The part that is missing from the GoDaddy instructions relates to whether you are using the Apache Portable Runtime (as I am). When using the APR, you will be needing the private key that is currently stored inside of the tomcat.keystore file. I couldn't find a way to extract the private key using keytool, but I did find a tool at https://code.google.com/p/java-exportpriv/ that could do it. Download the tool and run it as instructed from the link to get the PKCS#8 format and direct it to a file. Give the file a .pem extension; I used the tool to create my dnebinger.pem file.

$ java ExportPriv /etc/ssl/tomcat/tomcat.keystore tomcat {keystore_password} > /etc/ssl/tomcat/<your file name>.pem

Cat your .csr file and copy it into the clipboard. Go to the GoDaddy form and paste in your csr. You'll then have to wait for GoDaddy to create your certificate.

Wait for Your SSL Certificate

While waiting, I did get an email from GoDaddy indicating that they could not verify that I was in control of the domain (my whois information is blocked from public consumption, thank you Network Solutions!). One option was to create a specially named html file and serve it from my Apache web server. I followed the instructions to create the html file, naming it correctly and putting the right stuff inside. Since I have Apache fronting my Liferay/Tomcat and do not have html file extensions JkUnmount'd, I had to temporarily add the JkUnmount for html files so when GoDaddy would come looking for the file I'd be able to serve it up quickly and easilly. I then went to the GoDaddy site and followed their further instructions for validating using the special file. Domain control was verified immediately, and they created the certificate.

Download Your SSL Certificates

So, next comes downloading the certificate. When downloading, you choose the type of server that you're installing the certificate into. I chose first to download the Tomcat version, then I chose to download the Apache version. The certificates are downloaded in zip format, you'll need to expand them. I extracted the Tomcat version to /etc/ssl/tomcat and the Apache one to /etc/ssl/apache.

Setup Tomcat to Use the Certificate

You don't really have to follow the Tomcat instructions for installing the certificate, it is actually quite easy. Since I'm using APR, I don't need to install the certificate into the keystore, but I do need the private key.

Using the certificate in Tomcat is a matter of editing the /opt/liferay/tomcat/conf/server.xml file (use whatever path is appropriate for your local environment). Find the <Connector /> tag for port 8443 and add the following attributes:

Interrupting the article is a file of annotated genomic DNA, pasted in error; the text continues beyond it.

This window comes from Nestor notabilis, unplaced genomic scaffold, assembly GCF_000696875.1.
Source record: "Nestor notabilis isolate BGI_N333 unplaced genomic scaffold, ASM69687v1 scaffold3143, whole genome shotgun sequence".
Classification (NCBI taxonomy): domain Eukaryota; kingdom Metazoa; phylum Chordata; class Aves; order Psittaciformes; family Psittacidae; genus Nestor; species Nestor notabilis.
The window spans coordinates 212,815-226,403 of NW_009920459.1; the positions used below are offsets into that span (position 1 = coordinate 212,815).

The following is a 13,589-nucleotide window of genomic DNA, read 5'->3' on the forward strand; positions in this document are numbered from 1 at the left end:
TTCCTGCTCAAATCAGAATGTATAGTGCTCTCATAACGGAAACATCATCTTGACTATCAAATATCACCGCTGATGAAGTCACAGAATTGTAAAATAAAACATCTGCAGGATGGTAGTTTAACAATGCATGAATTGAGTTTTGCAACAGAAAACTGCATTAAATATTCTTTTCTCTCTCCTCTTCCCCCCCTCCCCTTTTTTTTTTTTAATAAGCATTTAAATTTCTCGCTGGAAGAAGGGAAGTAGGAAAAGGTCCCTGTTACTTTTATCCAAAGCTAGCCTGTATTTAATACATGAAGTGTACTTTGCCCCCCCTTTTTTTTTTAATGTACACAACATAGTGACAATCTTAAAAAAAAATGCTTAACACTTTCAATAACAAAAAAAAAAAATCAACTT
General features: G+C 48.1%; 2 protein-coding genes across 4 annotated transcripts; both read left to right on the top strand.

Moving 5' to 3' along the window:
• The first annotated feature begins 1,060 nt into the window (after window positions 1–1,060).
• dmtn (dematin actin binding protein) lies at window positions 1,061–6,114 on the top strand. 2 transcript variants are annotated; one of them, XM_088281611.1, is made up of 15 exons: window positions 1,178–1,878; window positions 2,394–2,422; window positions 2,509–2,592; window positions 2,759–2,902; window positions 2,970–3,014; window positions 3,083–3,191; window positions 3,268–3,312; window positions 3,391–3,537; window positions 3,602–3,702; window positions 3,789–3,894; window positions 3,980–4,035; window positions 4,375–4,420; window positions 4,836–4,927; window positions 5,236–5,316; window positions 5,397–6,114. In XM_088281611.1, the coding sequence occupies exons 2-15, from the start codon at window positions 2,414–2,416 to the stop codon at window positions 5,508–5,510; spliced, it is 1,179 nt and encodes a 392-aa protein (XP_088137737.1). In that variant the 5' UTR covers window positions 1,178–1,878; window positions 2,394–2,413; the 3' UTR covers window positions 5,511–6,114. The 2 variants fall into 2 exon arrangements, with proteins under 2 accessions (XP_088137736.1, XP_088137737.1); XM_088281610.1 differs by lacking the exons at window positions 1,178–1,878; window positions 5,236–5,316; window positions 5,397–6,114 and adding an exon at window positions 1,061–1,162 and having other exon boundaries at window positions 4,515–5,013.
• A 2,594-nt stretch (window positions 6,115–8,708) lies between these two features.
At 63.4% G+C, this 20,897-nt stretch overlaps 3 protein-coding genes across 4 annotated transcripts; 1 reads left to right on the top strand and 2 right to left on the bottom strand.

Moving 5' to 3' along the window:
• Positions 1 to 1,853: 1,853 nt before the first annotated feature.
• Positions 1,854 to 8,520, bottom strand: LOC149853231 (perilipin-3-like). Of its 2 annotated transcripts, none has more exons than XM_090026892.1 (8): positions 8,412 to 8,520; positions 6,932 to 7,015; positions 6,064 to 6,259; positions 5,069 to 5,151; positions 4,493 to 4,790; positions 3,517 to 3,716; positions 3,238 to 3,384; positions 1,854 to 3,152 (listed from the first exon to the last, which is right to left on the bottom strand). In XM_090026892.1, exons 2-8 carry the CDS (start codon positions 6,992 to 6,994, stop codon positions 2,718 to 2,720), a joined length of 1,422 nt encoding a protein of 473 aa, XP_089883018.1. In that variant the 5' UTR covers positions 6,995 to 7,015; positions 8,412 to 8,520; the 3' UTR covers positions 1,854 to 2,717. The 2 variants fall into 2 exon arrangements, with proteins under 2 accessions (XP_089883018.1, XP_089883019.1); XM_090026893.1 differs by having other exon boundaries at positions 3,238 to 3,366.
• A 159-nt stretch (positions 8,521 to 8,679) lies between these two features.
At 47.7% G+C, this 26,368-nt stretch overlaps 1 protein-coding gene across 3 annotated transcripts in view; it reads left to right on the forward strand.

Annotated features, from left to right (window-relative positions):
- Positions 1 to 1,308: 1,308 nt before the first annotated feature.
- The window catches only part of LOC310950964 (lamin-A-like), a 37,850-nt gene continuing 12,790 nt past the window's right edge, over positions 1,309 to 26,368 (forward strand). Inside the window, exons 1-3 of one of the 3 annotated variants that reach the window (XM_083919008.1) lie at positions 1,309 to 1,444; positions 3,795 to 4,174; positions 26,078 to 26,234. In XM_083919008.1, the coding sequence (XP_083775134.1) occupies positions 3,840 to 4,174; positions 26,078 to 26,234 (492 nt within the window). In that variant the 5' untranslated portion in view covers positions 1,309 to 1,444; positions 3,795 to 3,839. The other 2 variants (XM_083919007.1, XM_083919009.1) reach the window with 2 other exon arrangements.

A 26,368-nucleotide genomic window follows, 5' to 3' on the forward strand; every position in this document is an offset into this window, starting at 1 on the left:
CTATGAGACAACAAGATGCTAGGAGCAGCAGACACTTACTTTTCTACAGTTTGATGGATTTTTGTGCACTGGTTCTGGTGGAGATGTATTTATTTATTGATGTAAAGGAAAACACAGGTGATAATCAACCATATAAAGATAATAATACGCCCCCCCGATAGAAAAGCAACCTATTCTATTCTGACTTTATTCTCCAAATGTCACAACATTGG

SSLCertificateFile="/etc/ssl/tomcat/dnebinger.crt"
SSLCertificateKeyFile="/etc/ssl/tomcat/dnebinger.pem"
SSLPass="<your keystore password>"

And change the attribute for SSLProtocol so it says "TLSv1".

Setup Apache to Use the Certificate

Setting up Apache simply requires following GoDaddy's instructions. For my Gentoo system, I had to edit /etc/apache2/vhost.d/00_default_ssl_vhost.conf. For the SSLCertificateChainFile entry, they're referring to the gd_bundle.crt file that was part of the downloaded zip. The SSLCertificateKeyFile entry refers to the private key file that was created, in my case it is dnebinger.pem.

Setup Liferay to Use HTTPS

Since you've got this new certificate, you're going to want Liferay to use it. You need to edit your /opt/liferay/tomcat/webapps/ROOT/WEB-INF/classes/portal-ext.properties file and add the following entries:

  company.security.auth.requires.https=true
  session.enable.phishing.protection=false
  web.server.protocol=https

Conclusion

At this point everything should be configured and ready to go. Restart your Liferay/Tomcat and Apache servers, and then you can hit them using either the http or https urls. Since we've configured Liferay to prefer https, you should see that when you use the http url you will eventually be redirected to the https url.

Enjoy!

Fronting Liferay Tomcat with Apache HTTPd daemon

General Blogs April 20, 2013 By David H Nebinger

 

Introduction

So here's my situation...

I've got a Gentoo Linux server sitting around that I wanted to get Liferay 6.0.6 up and running on. Although this blog will cover the setup I did for my Gentoo box, for the most part you should be able to adapt what I've done for your Linux box. Heck, a lot of this will probably work on a Windows system too, but you're on your own as far as that goes...

Installing Dependencies and the Liferay Tomcat Bundle